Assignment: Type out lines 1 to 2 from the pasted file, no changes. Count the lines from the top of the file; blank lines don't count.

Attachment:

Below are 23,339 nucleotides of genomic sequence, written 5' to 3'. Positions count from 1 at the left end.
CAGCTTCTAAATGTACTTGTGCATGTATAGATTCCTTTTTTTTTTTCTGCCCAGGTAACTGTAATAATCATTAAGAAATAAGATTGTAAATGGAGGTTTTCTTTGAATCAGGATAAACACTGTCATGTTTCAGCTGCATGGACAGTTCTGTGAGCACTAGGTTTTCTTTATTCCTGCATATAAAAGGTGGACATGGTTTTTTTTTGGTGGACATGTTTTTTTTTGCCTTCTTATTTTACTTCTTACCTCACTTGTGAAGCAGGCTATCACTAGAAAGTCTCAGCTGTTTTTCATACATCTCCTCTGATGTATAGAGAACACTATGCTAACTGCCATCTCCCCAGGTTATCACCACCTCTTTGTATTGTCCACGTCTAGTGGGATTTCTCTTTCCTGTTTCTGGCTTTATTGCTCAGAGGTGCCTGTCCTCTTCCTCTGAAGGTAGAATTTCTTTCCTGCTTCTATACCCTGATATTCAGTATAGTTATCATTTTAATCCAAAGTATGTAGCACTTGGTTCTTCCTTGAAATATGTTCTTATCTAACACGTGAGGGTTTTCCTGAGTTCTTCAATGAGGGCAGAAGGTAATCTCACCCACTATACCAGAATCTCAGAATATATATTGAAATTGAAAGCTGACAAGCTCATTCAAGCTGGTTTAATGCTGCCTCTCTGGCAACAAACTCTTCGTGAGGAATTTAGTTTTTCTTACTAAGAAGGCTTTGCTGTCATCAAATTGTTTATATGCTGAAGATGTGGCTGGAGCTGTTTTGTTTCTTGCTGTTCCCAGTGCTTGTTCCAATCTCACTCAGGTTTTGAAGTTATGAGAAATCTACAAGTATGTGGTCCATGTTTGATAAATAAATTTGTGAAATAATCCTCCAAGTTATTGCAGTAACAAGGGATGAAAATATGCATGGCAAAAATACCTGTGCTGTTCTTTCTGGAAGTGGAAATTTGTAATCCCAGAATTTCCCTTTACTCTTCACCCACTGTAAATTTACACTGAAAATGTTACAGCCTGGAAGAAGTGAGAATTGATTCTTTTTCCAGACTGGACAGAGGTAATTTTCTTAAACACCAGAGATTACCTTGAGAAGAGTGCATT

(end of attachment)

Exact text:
Below are 23,339 nucleotides of genomic sequence, written 5' to 3'. Positions count from 1 at the left end.
CAGCTTCTAAATGTACTTGTGCATGTATAGATTCCTTTTTTTTTTTCTGCCCAGGTAACTGTAATAATCATTAAGAAATAAGATTGTAAATGGAGGTTTTCTTTGAATCAGGATAAACACTGTCATGTTTCAGCTGCATGGACAGTTCTGTGAGCACTAGGTTTTCTTTATTCCTGCATATAAAAGGTGGACATGGTTTTTTTTTGGTGGACATGTTTTTTTTTGCCTTCTTATTTTACTTCTTACCTCACTTGTGAAGCAGGCTATCACTAGAAAGTCTCAGCTGTTTTTCATACATCTCCTCTGATGTATAGAGAACACTATGCTAACTGCCATCTCCCCAGGTTATCACCACCTCTTTGTATTGTCCACGTCTAGTGGGATTTCTCTTTCCTGTTTCTGGCTTTATTGCTCAGAGGTGCCTGTCCTCTTCCTCTGAAGGTAGAATTTCTTTCCTGCTTCTATACCCTGATATTCAGTATAGTTATCATTTTAATCCAAAGTATGTAGCACTTGGTTCTTCCTTGAAATATGTTCTTATCTAACACGTGAGGGTTTTCCTGAGTTCTTCAATGAGGGCAGAAGGTAATCTCACCCACTATACCAGAATCTCAGAATATATATTGAAATTGAAAGCTGACAAGCTCATTCAAGCTGGTTTAATGCTGCCTCTCTGGCAACAAACTCTTCGTGAGGAATTTAGTTTTTCTTACTAAGAAGGCTTTGCTGTCATCAAATTGTTTATATGCTGAAGATGTGGCTGGAGCTGTTTTGTTTCTTGCTGTTCCCAGTGCTTGTTCCAATCTCACTCAGGTTTTGAAGTTATGAGAAATCTACAAGTATGTGGTCCATGTTTGATAAATAAATTTGTGAAATAATCCTCCAAGTTATTGCAGTAACAAGGGATGAAAATATGCATGGCAAAAATACCTGTGCTGTTCTTTCTGGAAGTGGAAATTTGTAATCCCAGAATTTCCCTTTACTCTTCACCCACTGTAAATTTACACTGAAAATGTTACAGCCTGGAAGAAGTGAGAATTGATTCTTTTTCCAGACTGGACAGAGGTAATTTTCTTAAACACCAGAGATTACCTTGAGAAGAGTGCATT